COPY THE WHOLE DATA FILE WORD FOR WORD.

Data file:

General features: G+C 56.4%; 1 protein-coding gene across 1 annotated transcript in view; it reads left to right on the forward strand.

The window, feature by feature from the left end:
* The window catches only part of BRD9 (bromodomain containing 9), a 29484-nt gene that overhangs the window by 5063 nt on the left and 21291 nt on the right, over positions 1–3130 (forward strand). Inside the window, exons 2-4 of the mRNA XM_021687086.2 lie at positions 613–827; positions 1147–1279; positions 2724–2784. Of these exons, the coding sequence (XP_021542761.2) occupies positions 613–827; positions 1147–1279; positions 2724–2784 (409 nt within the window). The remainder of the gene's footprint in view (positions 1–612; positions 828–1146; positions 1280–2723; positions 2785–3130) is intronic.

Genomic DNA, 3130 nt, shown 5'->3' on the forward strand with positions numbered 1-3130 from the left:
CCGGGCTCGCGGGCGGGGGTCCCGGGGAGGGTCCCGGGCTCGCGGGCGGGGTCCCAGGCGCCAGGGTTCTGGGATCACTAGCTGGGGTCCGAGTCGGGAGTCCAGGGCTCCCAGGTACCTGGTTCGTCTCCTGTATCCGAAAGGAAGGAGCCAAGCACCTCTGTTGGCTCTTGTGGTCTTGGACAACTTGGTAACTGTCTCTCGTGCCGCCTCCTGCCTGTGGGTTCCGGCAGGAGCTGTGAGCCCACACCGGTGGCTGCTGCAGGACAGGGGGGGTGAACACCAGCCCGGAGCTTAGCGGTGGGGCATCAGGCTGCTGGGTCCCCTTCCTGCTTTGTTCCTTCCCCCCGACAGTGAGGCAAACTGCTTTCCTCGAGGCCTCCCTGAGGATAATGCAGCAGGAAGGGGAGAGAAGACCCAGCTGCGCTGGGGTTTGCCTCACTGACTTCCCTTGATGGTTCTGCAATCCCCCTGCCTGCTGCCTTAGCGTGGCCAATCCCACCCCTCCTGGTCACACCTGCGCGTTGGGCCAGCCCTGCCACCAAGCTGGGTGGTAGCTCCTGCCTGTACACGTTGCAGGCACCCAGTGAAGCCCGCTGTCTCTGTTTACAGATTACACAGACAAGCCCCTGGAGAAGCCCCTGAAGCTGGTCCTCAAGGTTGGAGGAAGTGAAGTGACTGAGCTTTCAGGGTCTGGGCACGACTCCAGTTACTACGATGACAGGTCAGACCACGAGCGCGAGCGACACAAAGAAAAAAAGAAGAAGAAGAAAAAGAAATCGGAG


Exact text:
General features: G+C 56.4%; 1 protein-coding gene across 1 annotated transcript in view; it reads left to right on the forward strand.

The window, feature by feature from the left end:
* The window catches only part of BRD9 (bromodomain containing 9), a 29484-nt gene that overhangs the window by 5063 nt on the left and 21291 nt on the right, over positions 1–3130 (forward strand). Inside the window, exons 2-4 of the mRNA XM_021687086.2 lie at positions 613–827; positions 1147–1279; positions 2724–2784. Of these exons, the coding sequence (XP_021542761.2) occupies positions 613–827; positions 1147–1279; positions 2724–2784 (409 nt within the window). The remainder of the gene's footprint in view (positions 1–612; positions 828–1146; positions 1280–2723; positions 2785–3130) is intronic.

Genomic DNA, 3130 nt, shown 5'->3' on the forward strand with positions numbered 1-3130 from the left:
CCGGGCTCGCGGGCGGGGGTCCCGGGGAGGGTCCCGGGCTCGCGGGCGGGGTCCCAGGCGCCAGGGTTCTGGGATCACTAGCTGGGGTCCGAGTCGGGAGTCCAGGGCTCCCAGGTACCTGGTTCGTCTCCTGTATCCGAAAGGAAGGAGCCAAGCACCTCTGTTGGCTCTTGTGGTCTTGGACAACTTGGTAACTGTCTCTCGTGCCGCCTCCTGCCTGTGGGTTCCGGCAGGAGCTGTGAGCCCACACCGGTGGCTGCTGCAGGACAGGGGGGGTGAACACCAGCCCGGAGCTTAGCGGTGGGGCATCAGGCTGCTGGGTCCCCTTCCTGCTTTGTTCCTTCCCCCCGACAGTGAGGCAAACTGCTTTCCTCGAGGCCTCCCTGAGGATAATGCAGCAGGAAGGGGAGAGAAGACCCAGCTGCGCTGGGGTTTGCCTCACTGACTTCCCTTGATGGTTCTGCAATCCCCCTGCCTGCTGCCTTAGCGTGGCCAATCCCACCCCTCCTGGTCACACCTGCGCGTTGGGCCAGCCCTGCCACCAAGCTGGGTGGTAGCTCCTGCCTGTACACGTTGCAGGCACCCAGTGAAGCCCGCTGTCTCTGTTTACAGATTACACAGACAAGCCCCTGGAGAAGCCCCTGAAGCTGGTCCTCAAGGTTGGAGGAAGTGAAGTGACTGAGCTTTCAGGGTCTGGGCACGACTCCAGTTACTACGATGACAGGTCAGACCACGAGCGCGAGCGACACAAAGAAAAAAAGAAGAAGAAGAAAAAGAAATCGGAG